Germany's domestic security agency will run surveillance on the far-right Alternative for Germany's (AfD) most nationalistic group, the agency's president announced on Thursday.
The step designates the AfD group known as the "Wing" ("Flügel") as a far-right extremist group warranting observation from security forces.
"The Wing evidently has extremist intentions," said Thomas Haldenwang, the president of the Office for the Protection of the Constitution — Germany's domestic security agency.
The AfD group was identified as "suspicious" by the agency in January 2019 and was already being monitored, along with the far-right party's youth branch.
After the far-right attack in Hanau in February, in which 11 people lost their lives, the German government saw increased calls from people across the political spectrum to put the AfD under observation. A manifesto written by the perpetrator of the attack contained anti-migrant rhetoric that echoed AfD sentiments.
'We cannot repeat the past'
Halberwang made reference to the 12 people who died in right-wing extremist attacks in Germany in the last 12 months.
"Behind these figures there are innocent victims — and there are also those who are responsible and those who supported them," he told reporters.
"We cannot repeat the past," he said, explaining that a higher level of surveillance, especially in the digital world, could help unmask the supporters of extremism. He also referenced Germany's murky past with far-right hate crimes.
"The digital world leads to a disinhibition," he said. "If people can easily consume hate in the virtual world, they will begin to act with hate in the real world."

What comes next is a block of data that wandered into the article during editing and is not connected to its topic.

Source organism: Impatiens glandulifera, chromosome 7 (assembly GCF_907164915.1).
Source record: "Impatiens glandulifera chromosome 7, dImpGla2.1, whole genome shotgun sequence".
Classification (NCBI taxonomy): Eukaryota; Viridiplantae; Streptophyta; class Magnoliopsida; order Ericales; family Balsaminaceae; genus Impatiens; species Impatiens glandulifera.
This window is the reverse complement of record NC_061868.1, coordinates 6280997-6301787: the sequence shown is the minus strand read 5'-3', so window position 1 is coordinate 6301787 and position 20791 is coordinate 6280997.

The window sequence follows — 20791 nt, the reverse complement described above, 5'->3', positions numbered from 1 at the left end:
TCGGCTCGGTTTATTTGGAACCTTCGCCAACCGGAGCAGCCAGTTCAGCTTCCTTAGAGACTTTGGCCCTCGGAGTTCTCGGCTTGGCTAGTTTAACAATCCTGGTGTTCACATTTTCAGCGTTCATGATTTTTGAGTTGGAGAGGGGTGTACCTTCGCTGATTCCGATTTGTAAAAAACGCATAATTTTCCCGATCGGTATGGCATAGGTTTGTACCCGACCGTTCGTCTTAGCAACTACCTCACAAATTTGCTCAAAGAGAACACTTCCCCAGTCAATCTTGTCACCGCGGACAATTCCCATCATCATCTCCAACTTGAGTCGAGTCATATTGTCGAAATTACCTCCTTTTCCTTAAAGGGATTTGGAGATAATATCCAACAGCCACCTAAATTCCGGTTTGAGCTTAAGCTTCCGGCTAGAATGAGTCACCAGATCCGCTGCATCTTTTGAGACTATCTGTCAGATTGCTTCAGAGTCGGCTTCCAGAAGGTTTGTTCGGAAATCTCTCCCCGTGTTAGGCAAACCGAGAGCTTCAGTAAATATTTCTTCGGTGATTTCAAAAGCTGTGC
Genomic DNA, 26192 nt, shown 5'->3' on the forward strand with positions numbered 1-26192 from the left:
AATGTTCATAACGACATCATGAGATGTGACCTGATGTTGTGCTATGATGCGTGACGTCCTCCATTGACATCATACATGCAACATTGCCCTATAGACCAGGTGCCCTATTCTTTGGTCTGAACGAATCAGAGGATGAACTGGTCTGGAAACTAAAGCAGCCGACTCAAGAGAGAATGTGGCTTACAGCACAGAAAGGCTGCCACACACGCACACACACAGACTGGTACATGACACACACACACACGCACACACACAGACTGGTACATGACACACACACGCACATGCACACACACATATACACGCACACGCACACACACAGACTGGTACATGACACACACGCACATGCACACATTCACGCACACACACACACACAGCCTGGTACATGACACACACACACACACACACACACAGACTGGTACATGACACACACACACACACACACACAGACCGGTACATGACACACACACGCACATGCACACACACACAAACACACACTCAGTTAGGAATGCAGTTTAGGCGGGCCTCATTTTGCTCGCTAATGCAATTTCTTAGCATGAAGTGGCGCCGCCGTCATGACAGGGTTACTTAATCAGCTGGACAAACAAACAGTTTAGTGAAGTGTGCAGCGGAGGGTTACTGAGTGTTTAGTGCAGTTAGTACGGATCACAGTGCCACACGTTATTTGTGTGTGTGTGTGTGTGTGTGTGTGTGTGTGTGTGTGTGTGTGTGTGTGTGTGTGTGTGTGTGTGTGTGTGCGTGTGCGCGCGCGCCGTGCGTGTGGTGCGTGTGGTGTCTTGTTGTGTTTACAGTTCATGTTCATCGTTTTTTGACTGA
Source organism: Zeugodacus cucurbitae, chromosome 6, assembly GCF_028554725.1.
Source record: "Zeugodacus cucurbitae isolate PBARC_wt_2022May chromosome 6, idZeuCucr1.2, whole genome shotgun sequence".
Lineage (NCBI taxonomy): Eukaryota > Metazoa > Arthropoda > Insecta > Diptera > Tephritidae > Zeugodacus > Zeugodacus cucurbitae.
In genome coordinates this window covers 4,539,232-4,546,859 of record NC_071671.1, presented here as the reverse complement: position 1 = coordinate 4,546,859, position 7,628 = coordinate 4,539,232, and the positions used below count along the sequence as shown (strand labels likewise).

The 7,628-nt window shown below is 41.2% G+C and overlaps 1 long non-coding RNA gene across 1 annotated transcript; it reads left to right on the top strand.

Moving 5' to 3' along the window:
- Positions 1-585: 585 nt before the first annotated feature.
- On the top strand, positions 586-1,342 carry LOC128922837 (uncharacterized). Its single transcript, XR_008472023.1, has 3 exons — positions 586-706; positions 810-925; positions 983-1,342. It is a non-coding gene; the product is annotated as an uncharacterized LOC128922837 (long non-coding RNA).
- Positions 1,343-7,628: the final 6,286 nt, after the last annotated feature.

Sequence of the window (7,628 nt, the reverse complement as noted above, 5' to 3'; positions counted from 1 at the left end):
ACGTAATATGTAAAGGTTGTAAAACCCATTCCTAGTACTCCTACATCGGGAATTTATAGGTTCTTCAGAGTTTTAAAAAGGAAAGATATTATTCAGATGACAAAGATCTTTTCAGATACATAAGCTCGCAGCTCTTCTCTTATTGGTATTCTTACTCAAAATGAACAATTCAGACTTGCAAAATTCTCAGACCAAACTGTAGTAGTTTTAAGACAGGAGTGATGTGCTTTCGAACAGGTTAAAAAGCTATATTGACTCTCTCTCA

He identified several members of the AfD's Wing, including the state of Thuringia's regional party leader Björn Höcke, as "far-right extremists."
AfD slams new surveillance measures
Ahead of the official announcement, several AfD politicians condemned the move, calling it a deliberate tactic to silence the party.
"This is a convoluted, politically motivated, anti-AfD act," said Jörg Meuthen, spokesman for the AfD. The party has repeatedly said its activities are not unconstitutional and do not warrant observation.
"The security agency has made a mistake with its allegations," the party said in a statement on Wednesday.
Höcke, who is one of the Wing's most prominent leaders, also spoke out against the decision ahead of the announcement. The Thuringian politician said his calls for the "de-Islamization of Germany and Europe" are "not directed against the freedom of religion anchored in the constitution."
He said his frequent use of anti-Islam rhetoric did not call for "the collective expulsion of Muslims living in Germany, and certainly not of German citizens."
Hans-Thomas Tillschneider, a Wing supporter and member of the state parliament in Saxony-Anhalt, expanded on his 2017 comments comparing Islam to a fungus.
Tillschneider said on Wednesday he would no longer draw this comparison, saying it prompts "false associations."
Thuringian AfD lawmaker Torben Braga denounced the new surveillance an "institutionalized attitude of snooping" after the announcement.
How does the 'Wing' fit into the AfD?
The AfD, formed in 2014, received 12.6% of the vote at the last German federal election in 2017, and has representatives in all 16 German state parliaments and in the European Parliament. Members of the party have been accused of spreading anti-Semitic, xenophobic, Islamophobic and racist rhetoric.
The Wing was set up in 2015 in the Thuringian city of Erfurt as a nationalistic splinter group of the party. It eschews clear party lines and hierarchies and as such estimates vary as to how many AfD members and voters support the Wing.
Reports in German media from 2019 suggest that up to 40% of AfD supporters in Germany's former eastern states were members of the Wing.